SecureDrop Undergoes Second Security Audit


Executive Director

Today, we’re publishing the second security audit of SecureDrop, our open-source whistleblower submission system. Since we took over managing the project in October, we have made so many upgrades to the code (based on the first security audit done by University of Washington researchers and Bruce Schneier), that we felt it was necessary to put it through another round of testing.

Furthermore, since SecureDrop has high security requirements—and will soon be installed in several more high-profile newsrooms—we are committed to having every major version release audited by a different team of experts before deployment.

This time, we worked with the German security firm Cure53, who has previously done audits of GlobaLeaks, Mailvelope, and CryptoCat. We gave the Cure53 team, led by Mario Heiderich, full access to an existing SecureDrop setup. Their penetration tests were permformed from both whitebox and blackbox perspectives. Cure53 focused primarily on trying to find vulnerablilities in the web application (something that the previous audit did not focus on), but they also looked at the hardening environment around the web application and application server.

Get Notified. Take Action.

You can read the full report here (PDF), or by scrolling down below. We're happy to report the conclusions were quite positive. Cure53’s tests “did not yield any critical vulnerabilities.” They did find eleven weaknesses ranging from low-to-medium, but as the report states, while the “weaknesses provided a first step for an attack,” they “left no room for the second and detrimental step.” We have since fixed the reported weaknesses in the current version, 0.2.1.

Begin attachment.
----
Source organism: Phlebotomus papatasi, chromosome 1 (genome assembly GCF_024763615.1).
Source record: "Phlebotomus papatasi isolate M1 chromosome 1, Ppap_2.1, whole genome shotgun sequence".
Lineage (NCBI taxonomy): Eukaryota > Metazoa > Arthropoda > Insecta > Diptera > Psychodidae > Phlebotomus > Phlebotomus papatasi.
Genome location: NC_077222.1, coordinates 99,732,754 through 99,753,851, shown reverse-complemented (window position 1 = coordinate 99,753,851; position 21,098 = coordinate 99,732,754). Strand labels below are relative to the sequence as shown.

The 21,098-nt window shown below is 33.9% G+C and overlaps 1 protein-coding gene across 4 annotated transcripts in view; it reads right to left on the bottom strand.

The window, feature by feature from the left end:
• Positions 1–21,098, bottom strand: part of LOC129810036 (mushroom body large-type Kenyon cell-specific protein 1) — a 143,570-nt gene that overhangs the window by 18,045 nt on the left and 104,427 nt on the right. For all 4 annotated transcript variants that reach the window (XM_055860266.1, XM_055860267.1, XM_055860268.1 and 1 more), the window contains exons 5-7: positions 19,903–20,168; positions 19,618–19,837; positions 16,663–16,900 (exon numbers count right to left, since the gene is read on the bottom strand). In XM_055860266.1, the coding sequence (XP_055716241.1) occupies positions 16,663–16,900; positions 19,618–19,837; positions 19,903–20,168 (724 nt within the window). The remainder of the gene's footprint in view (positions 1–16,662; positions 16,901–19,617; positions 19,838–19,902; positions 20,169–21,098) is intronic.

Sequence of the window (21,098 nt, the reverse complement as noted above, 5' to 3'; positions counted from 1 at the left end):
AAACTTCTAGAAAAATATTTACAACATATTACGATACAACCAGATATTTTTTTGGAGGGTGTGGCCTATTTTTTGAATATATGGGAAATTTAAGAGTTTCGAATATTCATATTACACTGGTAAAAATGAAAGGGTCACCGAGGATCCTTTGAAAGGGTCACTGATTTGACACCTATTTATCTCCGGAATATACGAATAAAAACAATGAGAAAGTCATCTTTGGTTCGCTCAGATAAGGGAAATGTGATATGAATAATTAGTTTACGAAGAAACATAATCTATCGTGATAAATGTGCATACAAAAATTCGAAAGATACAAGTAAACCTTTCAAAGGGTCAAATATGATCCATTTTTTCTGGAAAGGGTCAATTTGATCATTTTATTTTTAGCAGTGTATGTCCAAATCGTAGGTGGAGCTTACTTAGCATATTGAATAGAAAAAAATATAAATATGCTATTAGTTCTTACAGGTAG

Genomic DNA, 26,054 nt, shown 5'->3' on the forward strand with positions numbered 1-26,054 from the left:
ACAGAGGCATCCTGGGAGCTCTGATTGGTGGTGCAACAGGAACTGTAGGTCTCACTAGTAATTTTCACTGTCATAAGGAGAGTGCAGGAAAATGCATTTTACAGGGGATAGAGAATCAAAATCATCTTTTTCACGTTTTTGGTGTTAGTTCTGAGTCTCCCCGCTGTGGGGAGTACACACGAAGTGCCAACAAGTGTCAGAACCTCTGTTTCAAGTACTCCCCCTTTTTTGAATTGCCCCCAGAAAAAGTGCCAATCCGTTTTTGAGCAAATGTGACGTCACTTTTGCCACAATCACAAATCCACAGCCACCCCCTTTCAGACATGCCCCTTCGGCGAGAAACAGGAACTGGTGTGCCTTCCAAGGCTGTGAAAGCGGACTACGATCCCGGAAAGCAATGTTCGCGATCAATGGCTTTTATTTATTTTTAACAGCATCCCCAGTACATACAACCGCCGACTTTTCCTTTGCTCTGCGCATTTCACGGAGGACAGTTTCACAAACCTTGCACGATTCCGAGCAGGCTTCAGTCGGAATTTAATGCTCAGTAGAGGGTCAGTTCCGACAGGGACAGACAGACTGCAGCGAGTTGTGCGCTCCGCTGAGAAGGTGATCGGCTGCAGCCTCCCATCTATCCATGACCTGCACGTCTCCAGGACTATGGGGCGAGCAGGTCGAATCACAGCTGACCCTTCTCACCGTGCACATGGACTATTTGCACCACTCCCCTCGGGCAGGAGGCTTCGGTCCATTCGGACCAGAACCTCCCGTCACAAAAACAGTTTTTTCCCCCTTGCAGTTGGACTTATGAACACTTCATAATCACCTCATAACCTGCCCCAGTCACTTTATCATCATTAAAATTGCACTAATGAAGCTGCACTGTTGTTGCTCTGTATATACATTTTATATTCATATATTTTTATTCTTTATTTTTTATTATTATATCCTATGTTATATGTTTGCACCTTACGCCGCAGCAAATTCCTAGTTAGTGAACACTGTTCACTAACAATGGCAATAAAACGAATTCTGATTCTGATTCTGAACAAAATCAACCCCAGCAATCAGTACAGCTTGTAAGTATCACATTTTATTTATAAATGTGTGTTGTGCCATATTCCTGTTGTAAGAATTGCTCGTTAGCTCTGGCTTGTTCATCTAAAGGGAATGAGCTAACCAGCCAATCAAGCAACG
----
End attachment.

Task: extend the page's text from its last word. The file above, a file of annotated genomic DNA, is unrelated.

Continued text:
Cure53 concluded “SecureDrop presented itself as a very well-hardened application with a limited attack-surface and a small code-base.” Here’s the final paragraph of the report:

“In conclusion, we believe that SecureDrop’s greatest challenge lies not in creating a technically secure application, communication channels and server architecture but rather in getting technically less proficient users and whistle-blowers to benefit from the system without risking to leak their identity. While this might have seemed hardly possible in the application’s original state, it has already demonstrated significant progress and improvement when compared to what was described by Czeskis et al.. SecureDrop is on its way to reaching a primary goal of providing an exceptionally strong system, focused particularly on security and anonymity aspects. It is now reaching a moment when developing ways to work on accessibility and installation ease are vividly important. Discovering the best ways towards educating users to securely and safely deal with the documents they intend to submit or receive should be framed as a main concern.”

We’d like to thank Cure53 for their hard work on such short notice. Again, this will not be the last security audit of SecureDrop. We are committed to continually have SecureDrop audited before each major version release, and each time, we will publish the results.

Donate to support press freedom

Your support is more important than ever.